Quantitative Approaches to Cellular Information Processing and Metabolic Regulation
Dexter, Joseph Paul
MetadataShow full item record
CitationDexter, Joseph Paul. 2018. Quantitative Approaches to Cellular Information Processing and Metabolic Regulation. Doctoral dissertation, Harvard University, Graduate School of Arts & Sciences.
AbstractOrganisms of all levels of complexity must undertake complex information processing tasks. Diverse cellular and biochemical mechanisms are required to integrate multiple sources of information and to balance performance trade-offs, such as between speed and accuracy or robustness and fragility. This dissertation describes a series of quantitative analyses of cellular information processing, with particular attention given to the regulation of metabolism. Chapters 2 and 3 consider mechanisms for achieving concentration robustness in signal transduction. Chapter 2 develops a large compendium of reaction networks involving bifunctional enzymes, which are often positioned at key metabolic branch points and are experimentally associated with robust control. Using high-throughput algebraic analysis of this compendium, we demonstrate that bifunctional enzymes can implement five different forms of concentration robustness, and that the type of robustness is highly sensitive to biochemical details beyond bifunctionality. Chapter 3 identifies intermediate buffering in a three-component phospho-relay as a novel mechanism for concentration robustness and argues that such a mechanism accounts for robust inactivation of the yeast osmotic stress response. Chapter 4 reports an integrated computational and experimental analysis of production of the oncometabolite 2-hydroxyglutarate by mutant isocitrate dehydrogenase 1 (IDH1), which suggests that the clinically observed retention of a wild-type (WT) IDH1 allele in tumors is not due to a requirement for substrate channeling or substantial inter-subunit flux in WT/mutant IDH1 heterodimers. In Chapter 5 we examine the information processing capabilities of calcium/calmodulin signaling and show that a straightforward equilibrium binding analysis can clarify longstanding questions about the control of smooth muscle contraction. Finally, Chapter 6 reports an experimental approach to investigate the limits of complex information processing in single cells. Resurrecting a classical body of literature on the behavior of unicellular organisms, we demonstrate that the giant ciliate Stentor roeseli engages in multi-step hierarchical sequences of avoidance behaviors. The S. roeseli avoidance response is distinct from other primitive forms of learning such as habituation and conditioning and is suggestive of complex decision-making by the organism. Throughout the dissertation, a common theme is the use of mathematical modeling to link biochemical form to physiological function and to generate experimentally testable predictions that are independent of hard-to-measure parameter values.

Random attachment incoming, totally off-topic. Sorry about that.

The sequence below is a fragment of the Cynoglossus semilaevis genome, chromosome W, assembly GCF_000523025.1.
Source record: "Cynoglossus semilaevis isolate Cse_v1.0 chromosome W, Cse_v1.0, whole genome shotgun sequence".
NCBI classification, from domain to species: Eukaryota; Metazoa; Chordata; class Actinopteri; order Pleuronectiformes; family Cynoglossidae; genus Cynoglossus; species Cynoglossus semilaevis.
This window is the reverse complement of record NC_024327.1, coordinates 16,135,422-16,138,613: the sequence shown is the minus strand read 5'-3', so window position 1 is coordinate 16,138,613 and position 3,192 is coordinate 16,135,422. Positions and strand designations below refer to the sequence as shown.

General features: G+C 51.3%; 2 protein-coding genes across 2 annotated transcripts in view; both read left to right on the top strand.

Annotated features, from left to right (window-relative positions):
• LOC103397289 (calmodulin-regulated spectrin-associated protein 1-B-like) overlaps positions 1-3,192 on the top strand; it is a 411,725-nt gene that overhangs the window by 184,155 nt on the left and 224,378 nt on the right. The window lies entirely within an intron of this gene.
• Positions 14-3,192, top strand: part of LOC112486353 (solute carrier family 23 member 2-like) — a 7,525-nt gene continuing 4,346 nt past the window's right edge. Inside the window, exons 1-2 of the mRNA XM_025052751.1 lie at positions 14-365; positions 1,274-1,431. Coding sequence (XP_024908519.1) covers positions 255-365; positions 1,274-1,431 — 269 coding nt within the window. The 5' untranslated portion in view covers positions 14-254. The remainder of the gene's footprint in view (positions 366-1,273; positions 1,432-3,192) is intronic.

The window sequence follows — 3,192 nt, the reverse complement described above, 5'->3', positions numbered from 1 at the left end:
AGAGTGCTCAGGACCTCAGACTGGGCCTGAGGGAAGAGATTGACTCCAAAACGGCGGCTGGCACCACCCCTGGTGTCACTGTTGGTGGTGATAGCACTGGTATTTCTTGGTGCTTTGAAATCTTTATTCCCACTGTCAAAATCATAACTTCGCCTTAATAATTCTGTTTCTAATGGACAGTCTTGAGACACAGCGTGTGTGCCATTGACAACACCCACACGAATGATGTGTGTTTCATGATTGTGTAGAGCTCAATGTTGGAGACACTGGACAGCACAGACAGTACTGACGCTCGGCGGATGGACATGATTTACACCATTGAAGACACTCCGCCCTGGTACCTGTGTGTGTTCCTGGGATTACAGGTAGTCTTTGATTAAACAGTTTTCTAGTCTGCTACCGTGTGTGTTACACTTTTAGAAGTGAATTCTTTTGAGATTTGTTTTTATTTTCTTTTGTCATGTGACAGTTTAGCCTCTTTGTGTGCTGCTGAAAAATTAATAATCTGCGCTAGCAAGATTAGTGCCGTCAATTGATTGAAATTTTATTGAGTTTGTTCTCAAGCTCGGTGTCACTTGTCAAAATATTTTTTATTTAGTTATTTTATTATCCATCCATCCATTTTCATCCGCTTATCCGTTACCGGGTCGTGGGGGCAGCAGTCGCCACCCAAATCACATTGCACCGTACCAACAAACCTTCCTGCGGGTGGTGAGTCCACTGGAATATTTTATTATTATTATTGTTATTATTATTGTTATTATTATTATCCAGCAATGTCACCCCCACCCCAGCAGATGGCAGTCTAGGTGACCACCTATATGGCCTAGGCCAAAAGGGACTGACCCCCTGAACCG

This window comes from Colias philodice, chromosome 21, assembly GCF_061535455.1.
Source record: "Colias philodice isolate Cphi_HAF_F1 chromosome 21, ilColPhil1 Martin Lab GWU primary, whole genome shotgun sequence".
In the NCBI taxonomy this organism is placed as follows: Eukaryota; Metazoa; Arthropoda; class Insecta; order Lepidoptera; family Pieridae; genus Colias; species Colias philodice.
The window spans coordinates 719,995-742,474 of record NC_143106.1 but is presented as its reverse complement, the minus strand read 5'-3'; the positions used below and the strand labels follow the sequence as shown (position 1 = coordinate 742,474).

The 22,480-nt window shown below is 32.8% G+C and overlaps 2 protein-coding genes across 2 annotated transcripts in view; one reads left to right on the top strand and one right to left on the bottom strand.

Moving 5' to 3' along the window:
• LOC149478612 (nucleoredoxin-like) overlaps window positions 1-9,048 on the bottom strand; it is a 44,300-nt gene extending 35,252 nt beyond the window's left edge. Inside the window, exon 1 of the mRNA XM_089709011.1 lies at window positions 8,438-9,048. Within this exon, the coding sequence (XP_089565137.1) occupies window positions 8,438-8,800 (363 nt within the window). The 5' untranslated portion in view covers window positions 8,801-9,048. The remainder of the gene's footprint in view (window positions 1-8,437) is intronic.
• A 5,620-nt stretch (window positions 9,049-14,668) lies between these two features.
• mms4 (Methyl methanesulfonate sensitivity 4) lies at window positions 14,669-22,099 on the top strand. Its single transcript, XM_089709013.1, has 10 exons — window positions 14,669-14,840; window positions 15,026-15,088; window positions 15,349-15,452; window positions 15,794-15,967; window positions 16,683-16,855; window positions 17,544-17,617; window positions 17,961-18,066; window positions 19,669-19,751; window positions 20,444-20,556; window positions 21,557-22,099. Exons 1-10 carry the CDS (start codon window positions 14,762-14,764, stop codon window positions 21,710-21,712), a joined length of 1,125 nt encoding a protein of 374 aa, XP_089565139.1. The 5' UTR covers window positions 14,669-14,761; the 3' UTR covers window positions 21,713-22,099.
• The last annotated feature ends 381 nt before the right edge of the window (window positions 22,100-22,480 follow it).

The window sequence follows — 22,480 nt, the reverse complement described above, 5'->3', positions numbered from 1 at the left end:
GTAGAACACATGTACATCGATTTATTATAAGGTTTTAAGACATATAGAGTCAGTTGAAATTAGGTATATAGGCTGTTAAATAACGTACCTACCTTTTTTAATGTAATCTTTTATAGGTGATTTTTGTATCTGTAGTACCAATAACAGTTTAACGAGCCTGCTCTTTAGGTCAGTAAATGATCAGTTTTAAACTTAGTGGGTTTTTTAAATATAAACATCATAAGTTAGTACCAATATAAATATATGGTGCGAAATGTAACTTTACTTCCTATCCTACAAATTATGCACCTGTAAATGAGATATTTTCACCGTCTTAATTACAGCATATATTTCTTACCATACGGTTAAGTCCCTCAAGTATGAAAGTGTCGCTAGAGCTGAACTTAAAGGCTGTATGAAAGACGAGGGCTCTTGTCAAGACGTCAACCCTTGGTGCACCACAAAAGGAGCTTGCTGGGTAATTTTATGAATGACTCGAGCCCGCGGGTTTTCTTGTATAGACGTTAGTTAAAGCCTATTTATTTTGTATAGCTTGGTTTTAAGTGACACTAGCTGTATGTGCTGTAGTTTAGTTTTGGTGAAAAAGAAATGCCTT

Citable link to this pagehttp://nrs.harvard.edu/urn-3:HUL.InstRepos:41129219
- FAS Theses and Dissertations